“I’m the mum telling off your kids at the playground.”

 

“Hey, kid! Watch where you’re going on that scooter! You’re not supposed to be riding it around here!”

That was me yesterday at the water play park. A boy was riding his scooter, fast, through the fountains, even though there were signs saying no scooters or bikes were allowed. After a couple of near collisions with my children, I’d had enough. When my angry glares didn’t work, I told him off.

Where was his mum? Off to the side of the park. Looking at her phone, of course.

I tell off other people’s kids all the time. Why? Because I hate seeing my children being knocked over or pushed around by other people’s badly brought-up kids.

Oh yeah, I know. I can’t follow my children around, protecting them, for the rest of their lives. But I can step in at playgrounds, and I do.

They have to fend for themselves at school. But at school they’ve got their friends, and there are teachers standing by if things get too rough. At playgrounds, it’s a free-for-all.

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If your kids are hurting my kids, it becomes my business. Image via iStock.

My daughter is a daydreamer who's been hit by kids on scooters before, just because she doesn't pay much attention to what's going on around her. My son is small for his age and a bit shy. I'm their mum. I'm just doing my job. I'm not going to stand by and watch them get hurt, if there's something I can do about it.

"Hey! You! Leave him alone! It's rude to hit other people."

"Hey! You just knocked him over. You should say sorry if you knock someone over."

"Hey! Don't push in. End of the line, please."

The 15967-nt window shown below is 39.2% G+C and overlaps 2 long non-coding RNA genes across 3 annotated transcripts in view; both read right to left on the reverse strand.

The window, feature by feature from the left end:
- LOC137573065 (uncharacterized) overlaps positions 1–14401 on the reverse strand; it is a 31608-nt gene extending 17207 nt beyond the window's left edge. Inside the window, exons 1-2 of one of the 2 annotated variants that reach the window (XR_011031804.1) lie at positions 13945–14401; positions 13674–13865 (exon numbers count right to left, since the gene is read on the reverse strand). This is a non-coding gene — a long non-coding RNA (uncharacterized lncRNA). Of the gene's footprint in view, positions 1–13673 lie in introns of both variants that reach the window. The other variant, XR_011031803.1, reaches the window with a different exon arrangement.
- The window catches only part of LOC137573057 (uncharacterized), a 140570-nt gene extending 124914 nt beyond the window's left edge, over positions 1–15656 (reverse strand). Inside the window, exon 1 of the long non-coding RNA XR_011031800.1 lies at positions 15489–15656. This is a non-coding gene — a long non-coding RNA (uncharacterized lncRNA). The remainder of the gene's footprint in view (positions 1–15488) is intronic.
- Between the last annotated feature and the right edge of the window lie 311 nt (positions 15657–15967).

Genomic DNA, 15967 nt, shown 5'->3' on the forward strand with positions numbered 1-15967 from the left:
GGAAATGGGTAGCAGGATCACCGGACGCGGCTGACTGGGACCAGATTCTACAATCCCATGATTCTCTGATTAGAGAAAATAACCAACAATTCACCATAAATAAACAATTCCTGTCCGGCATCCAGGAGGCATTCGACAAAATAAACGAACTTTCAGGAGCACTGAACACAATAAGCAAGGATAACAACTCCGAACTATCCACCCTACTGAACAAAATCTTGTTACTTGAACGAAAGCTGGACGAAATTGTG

Yep, I've said all those things to other people's kids. The good thing is that most kids will actually stop their bad behaviour if an adult tells them off in a stern voice. My glares are usually pretty effective, too.

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Video via Chengdu PAW

I don't think I'm overstepping the mark. I'm just saying what their parents should be saying. It's not okay to put other kids in danger, hit other kids or push in. There's normal kid boisterousness, and then there's bad behaviour. It becomes my business when it affects my kids.

You might say that maybe I should walk up to the mum or dad, have a quiet chat about what their child is doing and let them speak to their own child about it. Yeah, but I don't want to get into a big argument with another parent every time I go to the playground. It's easier to keep doing it this way.

Basically, if you're too obsessed with looking at your friend's cat on Facebook to notice that your kid is being badly behaved at the playground, then I'm going to do your job for you.

Have you ever told off someone else's kid at the playground?

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